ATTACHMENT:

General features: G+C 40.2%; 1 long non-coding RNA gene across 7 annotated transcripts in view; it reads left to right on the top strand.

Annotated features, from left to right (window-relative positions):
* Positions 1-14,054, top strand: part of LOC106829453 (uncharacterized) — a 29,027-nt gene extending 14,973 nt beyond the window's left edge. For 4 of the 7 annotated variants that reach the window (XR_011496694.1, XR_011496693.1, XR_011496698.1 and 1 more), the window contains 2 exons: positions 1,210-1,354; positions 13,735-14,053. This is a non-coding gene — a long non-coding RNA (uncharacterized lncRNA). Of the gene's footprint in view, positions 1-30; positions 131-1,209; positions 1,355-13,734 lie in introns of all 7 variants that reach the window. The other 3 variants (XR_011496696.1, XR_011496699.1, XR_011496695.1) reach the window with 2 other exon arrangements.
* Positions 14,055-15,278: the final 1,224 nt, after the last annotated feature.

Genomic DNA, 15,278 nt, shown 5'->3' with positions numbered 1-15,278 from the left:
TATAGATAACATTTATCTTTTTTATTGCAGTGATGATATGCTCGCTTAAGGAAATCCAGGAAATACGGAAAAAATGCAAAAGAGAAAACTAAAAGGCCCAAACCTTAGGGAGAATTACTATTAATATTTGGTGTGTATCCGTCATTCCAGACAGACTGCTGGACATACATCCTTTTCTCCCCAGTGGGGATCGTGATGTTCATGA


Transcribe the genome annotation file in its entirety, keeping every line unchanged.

General features: G+C 40.2%; 1 long non-coding RNA gene across 7 annotated transcripts in view; it reads left to right on the top strand.

Annotated features, from left to right (window-relative positions):
* Positions 1-14,054, top strand: part of LOC106829453 (uncharacterized) — a 29,027-nt gene extending 14,973 nt beyond the window's left edge. For 4 of the 7 annotated variants that reach the window (XR_011496694.1, XR_011496693.1, XR_011496698.1 and 1 more), the window contains 2 exons: positions 1,210-1,354; positions 13,735-14,053. This is a non-coding gene — a long non-coding RNA (uncharacterized lncRNA). Of the gene's footprint in view, positions 1-30; positions 131-1,209; positions 1,355-13,734 lie in introns of all 7 variants that reach the window. The other 3 variants (XR_011496696.1, XR_011496699.1, XR_011496695.1) reach the window with 2 other exon arrangements.
* Positions 14,055-15,278: the final 1,224 nt, after the last annotated feature.

Genomic DNA, 15,278 nt, shown 5'->3' with positions numbered 1-15,278 from the left:
TATAGATAACATTTATCTTTTTTATTGCAGTGATGATATGCTCGCTTAAGGAAATCCAGGAAATACGGAAAAAATGCAAAAGAGAAAACTAAAAGGCCCAAACCTTAGGGAGAATTACTATTAATATTTGGTGTGTATCCGTCATTCCAGACAGACTGCTGGACATACATCCTTTTCTCCCCAGTGGGGATCGTGATGTTCATGA